tiistai 31. elokuuta 2010
Layers of contrast color lace creates a neat detail in an old dress/skirt. The lace can also be sourced secondhand if you look up sewing supplies in vintage stores or outdated lace garments that can be cut up. Remember, if your dress is polyester, use also polyester lace. Bt of it is wool, use viscose or other natural fibred lace. If you don´t know, rip a tread and do a firbe burning test. Note that lace is not cut straight, but according to the weave pattern as you can see from the picture above.
Leather lace dress by Givenchy.
Title: Pretty Tough
Magazine: Vogue US September 2010
Model: Isabeli Fontana
Photographer: David Sims
Stylist: Camilla Nickerson
Via Noir Facade.
McQ is by far one of my favorite fashion brands. I´m very intrested to see now after the passing of Mr. McQueen, where the design team will take this collection to. These photos are from their Fall 2010 Hommes collection. The styling is pure awsomeness and in my eyes would work well for women also. At least I'd wear them. The sweaters sewn from knit pieces and pachworked plaid shirts are a DIY fall must-do. Wool kilt worn over trousers and man-leggins (long johns?) worn with cropped army pants and a smart jacket. Get inspired here and go shopping. Similar pieces are available at your local secondhand store. And if not for you then pimp up your boy.
Photos via Sewmanstore.
perjantai 27. elokuuta 2010
Nickie pointed out to me this thick cable knit cardigan with ribbon detailing she saw at Teenangster. Love the styling on these photos! Really quick DIY. You need to just thread the ribbon through the loops and if you feel like going without it just take the ribbon out. The ribbonends can be finished by running a flame (cigarette lighter) through them. No cutting or sewing needed.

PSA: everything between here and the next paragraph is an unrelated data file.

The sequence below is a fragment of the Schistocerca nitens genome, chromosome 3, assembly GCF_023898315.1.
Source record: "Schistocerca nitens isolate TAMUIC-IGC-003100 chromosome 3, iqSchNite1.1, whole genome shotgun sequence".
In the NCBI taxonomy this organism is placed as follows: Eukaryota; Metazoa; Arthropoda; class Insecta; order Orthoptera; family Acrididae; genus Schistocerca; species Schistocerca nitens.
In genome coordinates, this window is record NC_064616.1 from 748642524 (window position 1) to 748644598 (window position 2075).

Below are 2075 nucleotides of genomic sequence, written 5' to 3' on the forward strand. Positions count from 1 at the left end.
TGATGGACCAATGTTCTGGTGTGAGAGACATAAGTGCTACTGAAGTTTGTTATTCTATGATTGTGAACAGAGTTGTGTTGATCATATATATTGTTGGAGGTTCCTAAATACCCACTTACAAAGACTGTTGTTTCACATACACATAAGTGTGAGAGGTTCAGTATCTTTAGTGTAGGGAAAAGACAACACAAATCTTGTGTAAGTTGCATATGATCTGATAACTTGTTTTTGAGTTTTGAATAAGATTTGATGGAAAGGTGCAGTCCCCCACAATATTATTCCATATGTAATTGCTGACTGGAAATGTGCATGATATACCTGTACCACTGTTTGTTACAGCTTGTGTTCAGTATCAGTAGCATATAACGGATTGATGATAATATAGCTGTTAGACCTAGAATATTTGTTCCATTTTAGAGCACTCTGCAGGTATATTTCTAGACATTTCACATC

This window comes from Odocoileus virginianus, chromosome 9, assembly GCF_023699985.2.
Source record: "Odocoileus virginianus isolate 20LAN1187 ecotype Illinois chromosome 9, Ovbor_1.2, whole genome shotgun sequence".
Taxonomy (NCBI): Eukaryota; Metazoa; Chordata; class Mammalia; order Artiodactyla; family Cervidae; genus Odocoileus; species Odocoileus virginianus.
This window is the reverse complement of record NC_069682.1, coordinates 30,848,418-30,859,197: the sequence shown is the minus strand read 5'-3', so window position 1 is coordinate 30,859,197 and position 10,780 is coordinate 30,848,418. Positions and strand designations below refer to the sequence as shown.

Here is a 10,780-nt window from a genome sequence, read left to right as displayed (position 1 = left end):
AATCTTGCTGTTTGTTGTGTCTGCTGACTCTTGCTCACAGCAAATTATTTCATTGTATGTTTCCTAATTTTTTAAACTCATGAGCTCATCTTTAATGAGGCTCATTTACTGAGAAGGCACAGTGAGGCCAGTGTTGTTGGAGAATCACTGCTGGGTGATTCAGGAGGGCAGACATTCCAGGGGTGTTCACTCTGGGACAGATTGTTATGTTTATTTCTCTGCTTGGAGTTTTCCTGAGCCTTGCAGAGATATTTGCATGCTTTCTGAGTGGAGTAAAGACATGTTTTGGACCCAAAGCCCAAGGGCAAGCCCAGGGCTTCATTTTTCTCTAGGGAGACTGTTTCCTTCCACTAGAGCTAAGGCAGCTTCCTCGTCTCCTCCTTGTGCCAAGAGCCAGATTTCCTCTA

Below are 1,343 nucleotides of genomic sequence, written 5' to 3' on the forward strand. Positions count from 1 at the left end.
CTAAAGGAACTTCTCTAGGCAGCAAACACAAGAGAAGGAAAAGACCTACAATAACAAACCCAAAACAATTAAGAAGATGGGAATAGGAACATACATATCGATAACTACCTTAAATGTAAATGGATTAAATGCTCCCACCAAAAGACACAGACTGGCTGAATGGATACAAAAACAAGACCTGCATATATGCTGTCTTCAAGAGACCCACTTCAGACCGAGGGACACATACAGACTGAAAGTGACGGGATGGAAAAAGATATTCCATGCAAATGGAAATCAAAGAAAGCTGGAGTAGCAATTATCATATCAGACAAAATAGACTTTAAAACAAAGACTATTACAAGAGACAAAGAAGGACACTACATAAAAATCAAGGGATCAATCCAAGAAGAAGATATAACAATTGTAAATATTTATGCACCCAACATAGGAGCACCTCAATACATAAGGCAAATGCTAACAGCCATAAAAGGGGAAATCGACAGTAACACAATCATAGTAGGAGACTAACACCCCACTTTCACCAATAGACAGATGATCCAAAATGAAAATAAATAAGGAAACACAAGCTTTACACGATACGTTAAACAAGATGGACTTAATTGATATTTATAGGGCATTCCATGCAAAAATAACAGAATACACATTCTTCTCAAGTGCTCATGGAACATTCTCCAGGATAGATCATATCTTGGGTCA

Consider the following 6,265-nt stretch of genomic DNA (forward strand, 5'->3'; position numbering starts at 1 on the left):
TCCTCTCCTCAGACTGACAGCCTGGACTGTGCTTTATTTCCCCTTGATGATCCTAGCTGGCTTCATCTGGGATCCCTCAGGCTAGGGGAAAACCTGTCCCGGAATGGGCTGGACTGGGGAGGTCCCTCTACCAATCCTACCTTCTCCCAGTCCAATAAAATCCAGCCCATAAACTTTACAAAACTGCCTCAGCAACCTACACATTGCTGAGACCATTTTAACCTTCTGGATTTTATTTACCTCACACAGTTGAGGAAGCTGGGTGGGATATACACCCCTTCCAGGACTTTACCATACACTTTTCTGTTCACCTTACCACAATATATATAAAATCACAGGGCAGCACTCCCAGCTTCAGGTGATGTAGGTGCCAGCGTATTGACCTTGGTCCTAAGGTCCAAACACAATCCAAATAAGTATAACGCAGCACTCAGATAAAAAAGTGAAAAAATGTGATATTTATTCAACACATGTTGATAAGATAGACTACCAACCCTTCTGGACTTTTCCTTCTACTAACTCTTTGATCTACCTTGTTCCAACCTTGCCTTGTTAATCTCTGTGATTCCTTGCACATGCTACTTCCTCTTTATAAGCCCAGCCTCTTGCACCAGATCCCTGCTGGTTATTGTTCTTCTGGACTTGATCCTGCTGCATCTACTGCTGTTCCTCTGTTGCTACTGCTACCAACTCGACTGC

Photos by Mark Segal, New York Time Magazine.
torstai 26. elokuuta 2010
And here´s one way to wear a knitted body, with a ruffled skirt and 60's styled do. The body could be reconstructed from a (1x1) wool sweater, sleeves used to make the gathered shoulder straps and a piece of silk or satin for the top fold. The body top can be sewn onto a pair of your old bra to make it more wearable and confortable. The skirt can be refashioned by cutting an 70's secondhand A-lined maxi skirt to half and the sewing a gathering thread to the top of the bottom half. The top half can be then used to make the waist band.
Photo Marloes Horst by Marc de Groot for Jackie September, October 2010. via Fashion Gone Rogue.